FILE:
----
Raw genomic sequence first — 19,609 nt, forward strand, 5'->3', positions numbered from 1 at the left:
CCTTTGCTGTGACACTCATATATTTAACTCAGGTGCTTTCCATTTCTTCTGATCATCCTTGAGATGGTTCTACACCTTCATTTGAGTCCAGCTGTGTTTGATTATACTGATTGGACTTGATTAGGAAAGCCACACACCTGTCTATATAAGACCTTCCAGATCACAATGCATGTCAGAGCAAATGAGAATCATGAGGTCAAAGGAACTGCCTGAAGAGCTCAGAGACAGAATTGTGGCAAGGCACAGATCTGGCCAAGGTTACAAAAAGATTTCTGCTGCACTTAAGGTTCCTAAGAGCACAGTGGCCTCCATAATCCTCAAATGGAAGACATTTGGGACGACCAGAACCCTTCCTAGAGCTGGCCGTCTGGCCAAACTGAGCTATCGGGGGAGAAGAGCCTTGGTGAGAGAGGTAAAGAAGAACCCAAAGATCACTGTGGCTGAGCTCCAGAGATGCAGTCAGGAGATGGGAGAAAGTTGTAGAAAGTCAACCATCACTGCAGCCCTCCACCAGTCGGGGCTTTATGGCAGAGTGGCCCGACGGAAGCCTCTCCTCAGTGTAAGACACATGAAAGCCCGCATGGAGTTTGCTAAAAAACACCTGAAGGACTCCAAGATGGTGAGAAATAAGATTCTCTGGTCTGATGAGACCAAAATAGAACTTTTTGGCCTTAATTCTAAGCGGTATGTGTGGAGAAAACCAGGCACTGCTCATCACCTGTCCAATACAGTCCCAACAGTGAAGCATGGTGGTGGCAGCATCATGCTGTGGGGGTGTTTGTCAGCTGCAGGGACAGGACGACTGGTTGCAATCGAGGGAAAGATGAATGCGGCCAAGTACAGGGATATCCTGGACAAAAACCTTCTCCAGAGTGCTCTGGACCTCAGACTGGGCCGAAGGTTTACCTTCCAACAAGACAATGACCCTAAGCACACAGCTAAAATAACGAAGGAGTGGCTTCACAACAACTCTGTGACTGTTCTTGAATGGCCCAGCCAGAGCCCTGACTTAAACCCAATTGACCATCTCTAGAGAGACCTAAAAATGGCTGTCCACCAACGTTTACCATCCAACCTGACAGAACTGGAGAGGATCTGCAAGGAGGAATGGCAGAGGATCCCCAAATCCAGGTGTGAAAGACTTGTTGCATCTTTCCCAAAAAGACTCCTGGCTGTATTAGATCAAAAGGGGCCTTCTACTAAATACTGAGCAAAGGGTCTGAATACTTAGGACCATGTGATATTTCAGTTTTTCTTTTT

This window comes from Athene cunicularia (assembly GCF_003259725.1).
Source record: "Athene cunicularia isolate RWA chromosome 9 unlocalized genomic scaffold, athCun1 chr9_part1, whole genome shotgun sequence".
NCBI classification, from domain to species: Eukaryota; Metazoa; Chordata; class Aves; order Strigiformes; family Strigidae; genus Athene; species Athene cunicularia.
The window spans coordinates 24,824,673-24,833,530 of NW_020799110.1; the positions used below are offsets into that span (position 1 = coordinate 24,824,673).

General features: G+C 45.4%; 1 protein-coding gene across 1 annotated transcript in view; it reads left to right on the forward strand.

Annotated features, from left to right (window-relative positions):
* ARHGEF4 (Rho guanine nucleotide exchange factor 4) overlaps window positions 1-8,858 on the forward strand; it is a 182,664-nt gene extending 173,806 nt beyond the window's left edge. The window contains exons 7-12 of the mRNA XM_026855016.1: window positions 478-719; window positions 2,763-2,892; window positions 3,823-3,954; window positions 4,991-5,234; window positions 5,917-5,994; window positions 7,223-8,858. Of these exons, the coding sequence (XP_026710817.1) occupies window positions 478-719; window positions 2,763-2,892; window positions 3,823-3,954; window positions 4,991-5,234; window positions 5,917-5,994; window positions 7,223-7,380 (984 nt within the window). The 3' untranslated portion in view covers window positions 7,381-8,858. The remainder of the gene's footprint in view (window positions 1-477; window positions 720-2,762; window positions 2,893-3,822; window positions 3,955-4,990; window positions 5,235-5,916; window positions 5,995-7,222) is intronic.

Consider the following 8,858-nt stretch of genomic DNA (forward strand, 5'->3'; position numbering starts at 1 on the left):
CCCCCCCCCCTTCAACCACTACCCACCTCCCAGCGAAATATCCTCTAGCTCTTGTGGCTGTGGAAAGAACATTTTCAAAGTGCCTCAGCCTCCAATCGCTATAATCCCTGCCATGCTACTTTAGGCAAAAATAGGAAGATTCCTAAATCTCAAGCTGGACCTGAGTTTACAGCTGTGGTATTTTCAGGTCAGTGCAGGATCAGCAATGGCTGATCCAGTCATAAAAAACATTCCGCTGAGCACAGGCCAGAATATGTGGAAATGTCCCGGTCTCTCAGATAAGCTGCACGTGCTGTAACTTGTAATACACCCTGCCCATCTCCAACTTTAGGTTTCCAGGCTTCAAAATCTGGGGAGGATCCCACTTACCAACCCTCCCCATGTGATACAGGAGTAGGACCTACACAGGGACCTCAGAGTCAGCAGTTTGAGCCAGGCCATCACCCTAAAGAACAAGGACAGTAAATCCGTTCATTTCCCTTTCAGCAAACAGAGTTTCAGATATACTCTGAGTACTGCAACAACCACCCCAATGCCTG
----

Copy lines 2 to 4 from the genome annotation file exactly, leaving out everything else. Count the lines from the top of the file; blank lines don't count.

CCTTTGCTGTGACACTCATATATTTAACTCAGGTGCTTTCCATTTCTTCTGATCATCCTTGAGATGGTTCTACACCTTCATTTGAGTCCAGCTGTGTTTGATTATACTGATTGGACTTGATTAGGAAAGCCACACACCTGTCTATATAAGACCTTCCAGATCACAATGCATGTCAGAGCAAATGAGAATCATGAGGTCAAAGGAACTGCCTGAAGAGCTCAGAGACAGAATTGTGGCAAGGCACAGATCTGGCCAAGGTTACAAAAAGATTTCTGCTGCACTTAAGGTTCCTAAGAGCACAGTGGCCTCCATAATCCTCAAATGGAAGACATTTGGGACGACCAGAACCCTTCCTAGAGCTGGCCGTCTGGCCAAACTGAGCTATCGGGGGAGAAGAGCCTTGGTGAGAGAGGTAAAGAAGAACCCAAAGATCACTGTGGCTGAGCTCCAGAGATGCAGTCAGGAGATGGGAGAAAGTTGTAGAAAGTCAACCATCACTGCAGCCCTCCACCAGTCGGGGCTTTATGGCAGAGTGGCCCGACGGAAGCCTCTCCTCAGTGTAAGACACATGAAAGCCCGCATGGAGTTTGCTAAAAAACACCTGAAGGACTCCAAGATGGTGAGAAATAAGATTCTCTGGTCTGATGAGACCAAAATAGAACTTTTTGGCCTTAATTCTAAGCGGTATGTGTGGAGAAAACCAGGCACTGCTCATCACCTGTCCAATACAGTCCCAACAGTGAAGCATGGTGGTGGCAGCATCATGCTGTGGGGGTGTTTGTCAGCTGCAGGGACAGGACGACTGGTTGCAATCGAGGGAAAGATGAATGCGGCCAAGTACAGGGATATCCTGGACAAAAACCTTCTCCAGAGTGCTCTGGACCTCAGACTGGGCCGAAGGTTTACCTTCCAACAAGACAATGACCCTAAGCACACAGCTAAAATAACGAAGGAGTGGCTTCACAACAACTCTGTGACTGTTCTTGAATGGCCCAGCCAGAGCCCTGACTTAAACCCAATTGACCATCTCTAGAGAGACCTAAAAATGGCTGTCCACCAACGTTTACCATCCAACCTGACAGAACTGGAGAGGATCTGCAAGGAGGAATGGCAGAGGATCCCCAAATCCAGGTGTGAAAGACTTGTTGCATCTTTCCCAAAAAGACTCCTGGCTGTATTAGATCAAAAGGGGCCTTCTACTAAATACTGAGCAAAGGGTCTGAATACTTAGGACCATGTGATATTTCAGTTTTTCTTTTT

This window comes from Athene cunicularia (assembly GCF_003259725.1).
Source record: "Athene cunicularia isolate RWA chromosome 9 unlocalized genomic scaffold, athCun1 chr9_part1, whole genome shotgun sequence".